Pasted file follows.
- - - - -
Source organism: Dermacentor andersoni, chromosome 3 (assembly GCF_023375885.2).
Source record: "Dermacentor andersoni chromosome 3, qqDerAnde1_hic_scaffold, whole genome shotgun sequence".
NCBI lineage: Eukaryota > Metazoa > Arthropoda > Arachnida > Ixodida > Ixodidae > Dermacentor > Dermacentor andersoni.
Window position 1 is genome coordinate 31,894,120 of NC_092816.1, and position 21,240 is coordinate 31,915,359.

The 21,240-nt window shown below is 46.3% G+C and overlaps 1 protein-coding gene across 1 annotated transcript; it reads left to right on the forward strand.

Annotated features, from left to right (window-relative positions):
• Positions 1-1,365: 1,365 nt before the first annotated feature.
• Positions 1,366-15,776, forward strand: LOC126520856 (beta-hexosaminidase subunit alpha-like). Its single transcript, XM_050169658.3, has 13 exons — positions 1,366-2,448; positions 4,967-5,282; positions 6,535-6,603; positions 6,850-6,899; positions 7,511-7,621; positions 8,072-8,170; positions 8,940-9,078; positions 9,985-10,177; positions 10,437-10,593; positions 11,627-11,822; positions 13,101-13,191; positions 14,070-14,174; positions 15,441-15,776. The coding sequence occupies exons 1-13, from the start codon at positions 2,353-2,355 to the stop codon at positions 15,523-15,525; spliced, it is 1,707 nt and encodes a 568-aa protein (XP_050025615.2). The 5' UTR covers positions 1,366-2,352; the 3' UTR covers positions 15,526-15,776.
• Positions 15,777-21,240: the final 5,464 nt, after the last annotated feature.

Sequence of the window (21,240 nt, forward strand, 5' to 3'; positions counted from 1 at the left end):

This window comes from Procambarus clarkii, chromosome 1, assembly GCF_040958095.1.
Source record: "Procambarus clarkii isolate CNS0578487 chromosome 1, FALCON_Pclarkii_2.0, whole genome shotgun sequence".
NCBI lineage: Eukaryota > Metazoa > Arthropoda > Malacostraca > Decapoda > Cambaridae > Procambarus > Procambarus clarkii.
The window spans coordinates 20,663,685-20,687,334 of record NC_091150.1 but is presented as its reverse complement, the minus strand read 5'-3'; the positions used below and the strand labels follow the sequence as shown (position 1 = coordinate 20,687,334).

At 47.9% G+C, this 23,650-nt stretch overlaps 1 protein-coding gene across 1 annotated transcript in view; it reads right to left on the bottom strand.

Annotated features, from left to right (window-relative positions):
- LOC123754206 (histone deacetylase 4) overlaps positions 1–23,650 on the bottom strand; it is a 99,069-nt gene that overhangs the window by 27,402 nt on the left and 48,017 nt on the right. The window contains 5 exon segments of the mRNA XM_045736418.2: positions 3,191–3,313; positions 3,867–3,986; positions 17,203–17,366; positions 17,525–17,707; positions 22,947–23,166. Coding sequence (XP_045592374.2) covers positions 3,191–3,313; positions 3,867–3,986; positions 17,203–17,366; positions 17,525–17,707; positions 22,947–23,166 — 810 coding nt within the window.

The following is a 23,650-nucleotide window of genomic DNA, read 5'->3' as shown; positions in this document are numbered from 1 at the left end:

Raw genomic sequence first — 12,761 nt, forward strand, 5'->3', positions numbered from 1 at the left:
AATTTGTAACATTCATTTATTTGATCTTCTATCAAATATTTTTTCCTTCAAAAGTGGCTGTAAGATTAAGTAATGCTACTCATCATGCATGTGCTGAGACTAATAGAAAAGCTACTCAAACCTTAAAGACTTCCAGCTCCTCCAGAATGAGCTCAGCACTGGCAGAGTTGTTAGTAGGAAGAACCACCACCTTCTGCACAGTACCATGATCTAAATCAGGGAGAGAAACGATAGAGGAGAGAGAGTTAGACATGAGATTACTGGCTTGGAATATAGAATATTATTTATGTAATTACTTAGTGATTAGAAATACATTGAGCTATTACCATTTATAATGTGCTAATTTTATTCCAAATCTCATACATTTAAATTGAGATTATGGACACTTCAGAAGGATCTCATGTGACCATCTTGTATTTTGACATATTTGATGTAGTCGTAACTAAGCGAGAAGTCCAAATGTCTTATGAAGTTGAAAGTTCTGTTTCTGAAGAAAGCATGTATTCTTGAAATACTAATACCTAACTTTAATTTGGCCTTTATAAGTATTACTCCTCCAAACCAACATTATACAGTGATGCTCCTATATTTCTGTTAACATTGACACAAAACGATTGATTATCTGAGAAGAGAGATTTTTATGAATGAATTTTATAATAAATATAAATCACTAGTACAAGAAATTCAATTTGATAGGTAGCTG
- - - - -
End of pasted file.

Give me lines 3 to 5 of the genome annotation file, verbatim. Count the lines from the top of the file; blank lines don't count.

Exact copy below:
NCBI lineage: Eukaryota > Metazoa > Arthropoda > Arachnida > Ixodida > Ixodidae > Dermacentor > Dermacentor andersoni.
Window position 1 is genome coordinate 31,894,120 of NC_092816.1, and position 21,240 is coordinate 31,915,359.

The 21,240-nt window shown below is 46.3% G+C and overlaps 1 protein-coding gene across 1 annotated transcript; it reads left to right on the forward strand.